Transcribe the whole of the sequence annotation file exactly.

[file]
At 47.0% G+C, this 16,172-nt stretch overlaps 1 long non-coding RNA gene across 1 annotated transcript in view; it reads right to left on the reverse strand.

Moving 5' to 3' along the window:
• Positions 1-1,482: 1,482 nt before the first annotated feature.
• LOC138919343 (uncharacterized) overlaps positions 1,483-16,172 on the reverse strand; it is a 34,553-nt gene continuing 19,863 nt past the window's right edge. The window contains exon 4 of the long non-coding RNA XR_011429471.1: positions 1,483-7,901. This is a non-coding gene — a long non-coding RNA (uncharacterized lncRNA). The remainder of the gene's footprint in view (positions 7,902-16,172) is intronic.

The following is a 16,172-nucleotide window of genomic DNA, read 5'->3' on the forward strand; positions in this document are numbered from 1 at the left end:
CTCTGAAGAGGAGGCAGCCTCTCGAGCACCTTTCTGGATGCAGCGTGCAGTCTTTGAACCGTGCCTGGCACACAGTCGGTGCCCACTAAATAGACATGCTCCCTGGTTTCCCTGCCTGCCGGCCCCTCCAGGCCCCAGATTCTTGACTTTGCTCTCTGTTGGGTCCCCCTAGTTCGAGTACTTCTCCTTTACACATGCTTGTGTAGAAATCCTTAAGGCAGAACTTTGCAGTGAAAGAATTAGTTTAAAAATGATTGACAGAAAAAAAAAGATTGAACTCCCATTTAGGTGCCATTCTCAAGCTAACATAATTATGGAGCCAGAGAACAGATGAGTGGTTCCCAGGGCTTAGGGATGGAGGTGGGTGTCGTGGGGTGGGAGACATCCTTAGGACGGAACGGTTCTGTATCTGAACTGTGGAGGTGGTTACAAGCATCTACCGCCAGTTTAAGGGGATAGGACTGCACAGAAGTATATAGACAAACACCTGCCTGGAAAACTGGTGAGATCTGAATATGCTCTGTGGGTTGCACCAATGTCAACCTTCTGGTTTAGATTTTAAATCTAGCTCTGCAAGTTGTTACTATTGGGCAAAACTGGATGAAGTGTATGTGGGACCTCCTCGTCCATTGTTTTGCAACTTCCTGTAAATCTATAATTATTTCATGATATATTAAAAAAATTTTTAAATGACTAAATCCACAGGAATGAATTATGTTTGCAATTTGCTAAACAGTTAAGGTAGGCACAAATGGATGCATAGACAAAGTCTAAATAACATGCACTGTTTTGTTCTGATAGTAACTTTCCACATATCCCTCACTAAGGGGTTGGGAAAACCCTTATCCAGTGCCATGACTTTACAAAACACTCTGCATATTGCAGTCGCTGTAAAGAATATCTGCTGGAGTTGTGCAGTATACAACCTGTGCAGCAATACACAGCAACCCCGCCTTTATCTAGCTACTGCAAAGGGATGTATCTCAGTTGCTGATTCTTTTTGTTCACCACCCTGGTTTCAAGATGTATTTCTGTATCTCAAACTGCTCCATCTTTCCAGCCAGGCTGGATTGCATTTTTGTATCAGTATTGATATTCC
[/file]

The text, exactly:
At 47.0% G+C, this 16,172-nt stretch overlaps 1 long non-coding RNA gene across 1 annotated transcript in view; it reads right to left on the reverse strand.

Moving 5' to 3' along the window:
• Positions 1-1,482: 1,482 nt before the first annotated feature.
• LOC138919343 (uncharacterized) overlaps positions 1,483-16,172 on the reverse strand; it is a 34,553-nt gene continuing 19,863 nt past the window's right edge. The window contains exon 4 of the long non-coding RNA XR_011429471.1: positions 1,483-7,901. This is a non-coding gene — a long non-coding RNA (uncharacterized lncRNA). The remainder of the gene's footprint in view (positions 7,902-16,172) is intronic.

The following is a 16,172-nucleotide window of genomic DNA, read 5'->3' on the forward strand; positions in this document are numbered from 1 at the left end:
CTCTGAAGAGGAGGCAGCCTCTCGAGCACCTTTCTGGATGCAGCGTGCAGTCTTTGAACCGTGCCTGGCACACAGTCGGTGCCCACTAAATAGACATGCTCCCTGGTTTCCCTGCCTGCCGGCCCCTCCAGGCCCCAGATTCTTGACTTTGCTCTCTGTTGGGTCCCCCTAGTTCGAGTACTTCTCCTTTACACATGCTTGTGTAGAAATCCTTAAGGCAGAACTTTGCAGTGAAAGAATTAGTTTAAAAATGATTGACAGAAAAAAAAAGATTGAACTCCCATTTAGGTGCCATTCTCAAGCTAACATAATTATGGAGCCAGAGAACAGATGAGTGGTTCCCAGGGCTTAGGGATGGAGGTGGGTGTCGTGGGGTGGGAGACATCCTTAGGACGGAACGGTTCTGTATCTGAACTGTGGAGGTGGTTACAAGCATCTACCGCCAGTTTAAGGGGATAGGACTGCACAGAAGTATATAGACAAACACCTGCCTGGAAAACTGGTGAGATCTGAATATGCTCTGTGGGTTGCACCAATGTCAACCTTCTGGTTTAGATTTTAAATCTAGCTCTGCAAGTTGTTACTATTGGGCAAAACTGGATGAAGTGTATGTGGGACCTCCTCGTCCATTGTTTTGCAACTTCCTGTAAATCTATAATTATTTCATGATATATTAAAAAAATTTTTAAATGACTAAATCCACAGGAATGAATTATGTTTGCAATTTGCTAAACAGTTAAGGTAGGCACAAATGGATGCATAGACAAAGTCTAAATAACATGCACTGTTTTGTTCTGATAGTAACTTTCCACATATCCCTCACTAAGGGGTTGGGAAAACCCTTATCCAGTGCCATGACTTTACAAAACACTCTGCATATTGCAGTCGCTGTAAAGAATATCTGCTGGAGTTGTGCAGTATACAACCTGTGCAGCAATACACAGCAACCCCGCCTTTATCTAGCTACTGCAAAGGGATGTATCTCAGTTGCTGATTCTTTTTGTTCACCACCCTGGTTTCAAGATGTATTTCTGTATCTCAAACTGCTCCATCTTTCCAGCCAGGCTGGATTGCATTTTTGTATCAGTATTGATATTCC